Editor’s Note (August 2016): Maps, rich media, and text have been updated to reflect a taxonomic change/split for this species. This species account is still being edited and may contain content from an earlier version of the account.
A characteristic species of salt marshes and mangrove swamps, this large, gray to dull cinnamon-buff rail breeds in tidal wetlands from the northern United States to Peru and Brazil. It varies greatly over its range, and many subspecies are recognized. Although its distribution on the West Coast of the United States is limited by habitat availability, most eastern populations are abundant, inhabiting coastal areas from Massachusetts through Central America and the Caribbean. One subspecies, the Yuma Clapper Rail (R. l. yumanensis), nests in freshwater marshes of the Southwest. Most races of the Clapper Rail are sedentary, but breeding populations from southern New England to the mid-Atlantic generally winter on the southern Atlantic Coast. Clapper Rails undergo erratic dispersal movements both before and after nesting, as indicated by radiotelemetry studies and by occasional inland or extralimital records.
Clapper Rails typically feed on crustaceans, but they take a variety of other foods if crustaceans are unavailable. Males average larger in size and mass than females, but the sexes are alike in plumage. Both sexes of Clapper Rail assist in incubation and brood-rearing, suggesting that the species is monogamous. Nest success is typically high in high-quality habitats; flooding and predation are the principal causes of nest failure. Pairs may renest up to 5 times after failure of previous nests, allowing populations to withstand significant nest loss. The species is hunted locally in many Atlantic and Gulf Coast states, but little is known about adult and juvenile survival.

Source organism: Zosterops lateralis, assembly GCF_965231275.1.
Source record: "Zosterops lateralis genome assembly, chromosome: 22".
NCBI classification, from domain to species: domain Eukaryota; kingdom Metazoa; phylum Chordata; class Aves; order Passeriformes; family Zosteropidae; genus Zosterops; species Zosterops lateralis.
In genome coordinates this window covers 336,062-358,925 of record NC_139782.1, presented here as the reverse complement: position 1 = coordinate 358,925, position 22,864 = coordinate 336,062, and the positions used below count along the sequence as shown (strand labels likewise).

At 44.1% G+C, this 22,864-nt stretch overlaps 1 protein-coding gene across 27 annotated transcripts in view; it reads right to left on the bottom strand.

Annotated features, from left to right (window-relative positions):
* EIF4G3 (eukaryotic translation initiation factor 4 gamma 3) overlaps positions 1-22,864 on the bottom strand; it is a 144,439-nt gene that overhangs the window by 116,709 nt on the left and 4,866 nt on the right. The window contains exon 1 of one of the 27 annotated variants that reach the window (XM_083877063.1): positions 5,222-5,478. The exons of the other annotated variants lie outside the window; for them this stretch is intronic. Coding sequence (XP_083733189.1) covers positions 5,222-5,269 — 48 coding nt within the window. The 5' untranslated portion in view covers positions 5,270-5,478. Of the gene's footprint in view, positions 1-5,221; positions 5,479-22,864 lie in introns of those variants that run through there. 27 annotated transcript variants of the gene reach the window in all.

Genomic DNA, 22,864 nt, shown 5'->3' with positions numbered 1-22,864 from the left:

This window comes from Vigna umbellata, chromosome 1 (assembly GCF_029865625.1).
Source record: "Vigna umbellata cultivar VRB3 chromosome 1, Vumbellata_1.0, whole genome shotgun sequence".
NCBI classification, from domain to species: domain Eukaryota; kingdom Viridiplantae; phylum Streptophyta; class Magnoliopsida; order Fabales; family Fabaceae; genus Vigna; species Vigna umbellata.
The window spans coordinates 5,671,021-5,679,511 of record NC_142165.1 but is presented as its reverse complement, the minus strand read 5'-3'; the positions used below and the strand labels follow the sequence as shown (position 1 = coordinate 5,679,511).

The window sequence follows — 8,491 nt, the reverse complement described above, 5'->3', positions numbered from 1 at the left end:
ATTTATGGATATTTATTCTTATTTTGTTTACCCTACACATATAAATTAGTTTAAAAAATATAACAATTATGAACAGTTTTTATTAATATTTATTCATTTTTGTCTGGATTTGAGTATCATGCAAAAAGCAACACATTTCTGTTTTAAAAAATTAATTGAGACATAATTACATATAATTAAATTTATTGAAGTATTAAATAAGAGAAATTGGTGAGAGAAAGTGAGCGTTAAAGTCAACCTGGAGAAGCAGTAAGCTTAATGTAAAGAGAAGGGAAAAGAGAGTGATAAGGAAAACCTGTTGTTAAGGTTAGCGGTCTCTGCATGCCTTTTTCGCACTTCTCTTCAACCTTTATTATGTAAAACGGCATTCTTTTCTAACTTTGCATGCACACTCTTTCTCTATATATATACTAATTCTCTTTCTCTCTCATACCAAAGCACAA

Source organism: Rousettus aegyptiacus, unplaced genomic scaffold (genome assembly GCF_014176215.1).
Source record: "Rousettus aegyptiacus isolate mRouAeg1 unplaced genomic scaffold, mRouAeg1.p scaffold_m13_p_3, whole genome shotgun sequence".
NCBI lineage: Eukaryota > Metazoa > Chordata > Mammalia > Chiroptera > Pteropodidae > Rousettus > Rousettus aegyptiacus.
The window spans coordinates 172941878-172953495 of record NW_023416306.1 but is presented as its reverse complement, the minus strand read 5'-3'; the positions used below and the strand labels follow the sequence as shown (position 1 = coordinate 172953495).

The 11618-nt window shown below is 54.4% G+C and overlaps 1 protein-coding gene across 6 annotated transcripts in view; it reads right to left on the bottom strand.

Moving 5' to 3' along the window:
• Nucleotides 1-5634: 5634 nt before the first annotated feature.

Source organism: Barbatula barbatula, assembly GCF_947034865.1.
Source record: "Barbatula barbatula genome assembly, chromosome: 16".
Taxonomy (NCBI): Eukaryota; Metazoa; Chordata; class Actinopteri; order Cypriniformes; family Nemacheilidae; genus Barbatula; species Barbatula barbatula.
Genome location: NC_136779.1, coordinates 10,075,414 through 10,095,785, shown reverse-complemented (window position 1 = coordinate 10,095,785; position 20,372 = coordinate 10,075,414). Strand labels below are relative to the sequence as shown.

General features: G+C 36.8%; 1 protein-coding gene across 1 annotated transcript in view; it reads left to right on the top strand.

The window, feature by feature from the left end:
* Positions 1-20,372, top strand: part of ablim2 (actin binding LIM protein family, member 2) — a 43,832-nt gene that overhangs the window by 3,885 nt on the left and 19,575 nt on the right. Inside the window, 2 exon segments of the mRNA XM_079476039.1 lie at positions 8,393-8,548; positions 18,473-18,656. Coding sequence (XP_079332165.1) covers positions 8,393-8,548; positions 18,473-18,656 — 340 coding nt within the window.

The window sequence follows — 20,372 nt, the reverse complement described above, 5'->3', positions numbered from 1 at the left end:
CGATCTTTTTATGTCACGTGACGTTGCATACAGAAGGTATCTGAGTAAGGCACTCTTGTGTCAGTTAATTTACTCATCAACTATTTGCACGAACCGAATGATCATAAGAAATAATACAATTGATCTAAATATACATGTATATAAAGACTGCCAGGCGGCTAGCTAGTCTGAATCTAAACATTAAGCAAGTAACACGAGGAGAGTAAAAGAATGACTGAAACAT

Clapper Rail populations in the eastern United States appear stable, although periodic storms may cause local populations to decline temporarily. The Mangrove Clapper Rail (R. l. insularum), California Clapper Rail (R. l. obsoletus), Light-footed Clapper Rail (R. l. levipes), and Yuma Clapper Rail (R. l. yumanensis) have limited habitats and consequently face threats from habitat loss, pollutants, urbanization, and exotic predators. The latter 3 subspecies are listed as Endangered by the U.S. Fish and Wildlife Service [USFWS].
Although the Clapper Rail is widely distributed and often locally abundant, little is known about many aspects of its biology because this species is difficult to observe in its dense marsh habitats. Much study since 1980 has focused on endangered western subspecies. Its characteristic loud advertising and territorial vocalizations, often heard, give the species its name. Several other vocalizations are heard rarely, and their functions remain poorly known.
Aspects of the taxonomy of this species remain unresolved, especially its relationship to R. elegans, the King Rail. Clearly a close sister species, King Rail has been considered as conspecific with the Clapper by some workers. If so, then taxonomists will need to determine which of the many races in this subspecies-rich complex are valid, and which belong to which parent species.